Mold & Bacteria Consulting Laboratories received a sample of what the homeowner thought was a mold for testing. It turned out to be slime mold. The slime mold was growing on the windowsill and the homeowner initially thought it was a mushroom. When she tried to take a sample of the slime mold using clear scotch tape, the mold disintegrated into a cloud of dust. The lab identified the slime mold as Stemonitis sp. Stemonitis is a type of slime mold that usually grows outdoors in moist environments such as woods or grassy areas.
While Stemonitis is rare in buildings, it can grow on organic materials such as wood, paper or cardboard, especially when they are damp or wet. It can also grow on walls, especially in the case of water damage or leaks.
Health Effects Associated with the Slime Mold, Stemonitis
Although the slime mold, Stemonitis, is not considered a serious health problem, its growth is an indication of moisture problems and hence possible presence of other types of mold.
Mold can release spores into the air that can cause health problems such as coughing, wheezing and other respiratory problems, especially in people with a history of allergies or asthma. If you suffer from unexplained allergies, you may want to test the air quality in your home or office.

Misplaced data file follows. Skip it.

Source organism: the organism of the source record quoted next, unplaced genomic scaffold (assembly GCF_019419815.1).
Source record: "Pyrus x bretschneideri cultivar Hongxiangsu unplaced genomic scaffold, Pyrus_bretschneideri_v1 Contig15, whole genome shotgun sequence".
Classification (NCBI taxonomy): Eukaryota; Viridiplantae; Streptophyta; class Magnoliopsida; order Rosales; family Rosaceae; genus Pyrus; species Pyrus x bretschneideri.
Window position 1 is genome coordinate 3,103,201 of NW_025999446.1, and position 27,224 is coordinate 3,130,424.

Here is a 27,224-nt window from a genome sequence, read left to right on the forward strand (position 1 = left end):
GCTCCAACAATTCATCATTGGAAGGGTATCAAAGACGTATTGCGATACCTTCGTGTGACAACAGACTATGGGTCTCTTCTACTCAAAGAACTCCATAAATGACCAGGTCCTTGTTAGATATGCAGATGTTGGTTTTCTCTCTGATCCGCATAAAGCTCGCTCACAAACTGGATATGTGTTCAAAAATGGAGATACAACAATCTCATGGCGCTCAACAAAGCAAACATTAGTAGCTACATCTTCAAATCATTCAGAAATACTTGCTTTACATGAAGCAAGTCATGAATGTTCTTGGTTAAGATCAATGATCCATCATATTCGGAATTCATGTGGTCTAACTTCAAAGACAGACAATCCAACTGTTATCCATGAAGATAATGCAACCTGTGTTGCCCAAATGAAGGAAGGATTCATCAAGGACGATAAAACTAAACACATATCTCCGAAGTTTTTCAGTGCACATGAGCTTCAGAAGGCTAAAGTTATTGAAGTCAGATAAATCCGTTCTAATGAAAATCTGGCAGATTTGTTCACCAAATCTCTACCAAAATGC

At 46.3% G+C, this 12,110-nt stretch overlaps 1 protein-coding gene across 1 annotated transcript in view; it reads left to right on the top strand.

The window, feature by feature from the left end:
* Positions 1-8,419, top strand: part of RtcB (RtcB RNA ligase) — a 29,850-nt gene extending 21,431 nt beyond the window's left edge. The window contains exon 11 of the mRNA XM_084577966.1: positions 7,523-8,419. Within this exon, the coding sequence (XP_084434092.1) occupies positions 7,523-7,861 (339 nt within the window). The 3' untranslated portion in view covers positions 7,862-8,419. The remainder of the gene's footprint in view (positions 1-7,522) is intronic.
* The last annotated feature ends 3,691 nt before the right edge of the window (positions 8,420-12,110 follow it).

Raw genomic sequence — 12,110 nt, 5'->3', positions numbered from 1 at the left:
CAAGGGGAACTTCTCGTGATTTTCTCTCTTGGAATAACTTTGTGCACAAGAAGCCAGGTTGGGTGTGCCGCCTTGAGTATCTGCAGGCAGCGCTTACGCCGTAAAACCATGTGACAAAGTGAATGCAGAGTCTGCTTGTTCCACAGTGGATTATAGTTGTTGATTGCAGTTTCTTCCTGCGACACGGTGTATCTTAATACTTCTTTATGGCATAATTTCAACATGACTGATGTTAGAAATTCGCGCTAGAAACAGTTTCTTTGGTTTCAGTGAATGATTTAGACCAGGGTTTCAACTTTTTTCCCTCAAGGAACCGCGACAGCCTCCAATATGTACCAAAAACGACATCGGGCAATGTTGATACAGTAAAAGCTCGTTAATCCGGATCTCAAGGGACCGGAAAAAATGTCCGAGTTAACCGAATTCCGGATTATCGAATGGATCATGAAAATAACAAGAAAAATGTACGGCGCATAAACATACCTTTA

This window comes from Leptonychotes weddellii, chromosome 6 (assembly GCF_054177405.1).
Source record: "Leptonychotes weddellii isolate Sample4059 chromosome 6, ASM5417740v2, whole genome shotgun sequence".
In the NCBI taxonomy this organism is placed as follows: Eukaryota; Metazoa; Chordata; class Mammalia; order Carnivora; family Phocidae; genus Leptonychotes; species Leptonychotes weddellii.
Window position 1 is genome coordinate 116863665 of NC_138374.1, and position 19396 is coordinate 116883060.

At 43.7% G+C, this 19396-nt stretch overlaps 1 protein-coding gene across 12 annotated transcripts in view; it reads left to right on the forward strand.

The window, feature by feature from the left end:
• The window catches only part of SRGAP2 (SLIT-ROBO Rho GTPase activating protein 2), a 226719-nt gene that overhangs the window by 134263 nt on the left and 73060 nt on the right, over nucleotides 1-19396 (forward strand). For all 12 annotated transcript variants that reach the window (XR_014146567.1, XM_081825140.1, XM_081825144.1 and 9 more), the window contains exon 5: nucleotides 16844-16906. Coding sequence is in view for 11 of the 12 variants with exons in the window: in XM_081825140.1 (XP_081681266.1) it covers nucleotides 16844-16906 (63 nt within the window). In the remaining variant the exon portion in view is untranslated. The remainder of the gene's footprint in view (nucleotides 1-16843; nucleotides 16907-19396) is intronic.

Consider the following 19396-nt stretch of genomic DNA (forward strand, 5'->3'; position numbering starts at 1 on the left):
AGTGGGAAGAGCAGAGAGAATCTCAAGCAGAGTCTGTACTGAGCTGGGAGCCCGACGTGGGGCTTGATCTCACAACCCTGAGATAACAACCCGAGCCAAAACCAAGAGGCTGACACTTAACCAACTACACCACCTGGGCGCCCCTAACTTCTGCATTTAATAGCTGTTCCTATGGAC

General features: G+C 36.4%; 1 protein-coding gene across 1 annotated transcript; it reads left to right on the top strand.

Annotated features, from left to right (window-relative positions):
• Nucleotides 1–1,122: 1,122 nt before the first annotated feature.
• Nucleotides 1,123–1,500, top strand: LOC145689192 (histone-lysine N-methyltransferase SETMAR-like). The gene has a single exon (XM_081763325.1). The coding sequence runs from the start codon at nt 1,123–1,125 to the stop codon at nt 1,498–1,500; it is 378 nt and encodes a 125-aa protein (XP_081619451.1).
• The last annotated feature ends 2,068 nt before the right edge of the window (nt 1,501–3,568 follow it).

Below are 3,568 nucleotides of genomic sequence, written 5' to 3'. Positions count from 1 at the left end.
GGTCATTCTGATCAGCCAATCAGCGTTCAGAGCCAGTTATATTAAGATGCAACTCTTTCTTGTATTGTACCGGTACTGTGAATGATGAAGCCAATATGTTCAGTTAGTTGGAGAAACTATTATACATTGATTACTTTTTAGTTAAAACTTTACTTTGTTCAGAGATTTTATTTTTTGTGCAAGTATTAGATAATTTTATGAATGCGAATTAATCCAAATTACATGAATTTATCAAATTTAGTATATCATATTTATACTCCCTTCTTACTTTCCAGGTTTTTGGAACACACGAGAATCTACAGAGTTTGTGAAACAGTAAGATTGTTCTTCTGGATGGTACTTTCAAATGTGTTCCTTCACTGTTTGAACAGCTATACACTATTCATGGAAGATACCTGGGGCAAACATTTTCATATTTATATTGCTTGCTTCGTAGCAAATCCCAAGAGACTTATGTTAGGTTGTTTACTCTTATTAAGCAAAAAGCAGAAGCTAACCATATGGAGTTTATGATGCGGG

Mold could also cause skin irritation and other health effects in sensitive individuals. We therefore recommend that consulting a professional to assess the extent of mold growth and recommend appropriate level of remediation.
While slime molds are considered harmless to humans, the health effects associated with inhaling their spores is not known.
What are Slime Molds?
Slime molds are not true fungi but they often form spore-bearing structures similar to those formed by true fungi. While many species of slime mold produce fruiting bodies on wood, they do not form the mycelium (root-like structure of branching tubular filaments) on woody substrate.
Slime molds are fascinating organisms that have attracted the attention of biologists, ecologists, and even architects in recent years. They are known for their unique ability to move and grow in response to environmental stimuli. They have been observed in a variety of habitats including forests, fields, and even indoors.
One of the most intriguing aspects of slime molds is their ability to form networks that resemble the structures of cities and transportation systems. These networks have proven to be very efficient in terms of energy and resource use, with some researchers suggesting they could serve as models for sustainable infrastructure.
Slime Molds in Buildings
As mentioned before, the presence of slime mold in a built environment indicates water intrusion. In buildings, slime molds have been found to grow in damp or wet places such as basements, bathrooms, and kitchens. They crawl across the surface of materials, feeding on bacteria, plant and fungal spores, protozoa, and particles of dead organic matter.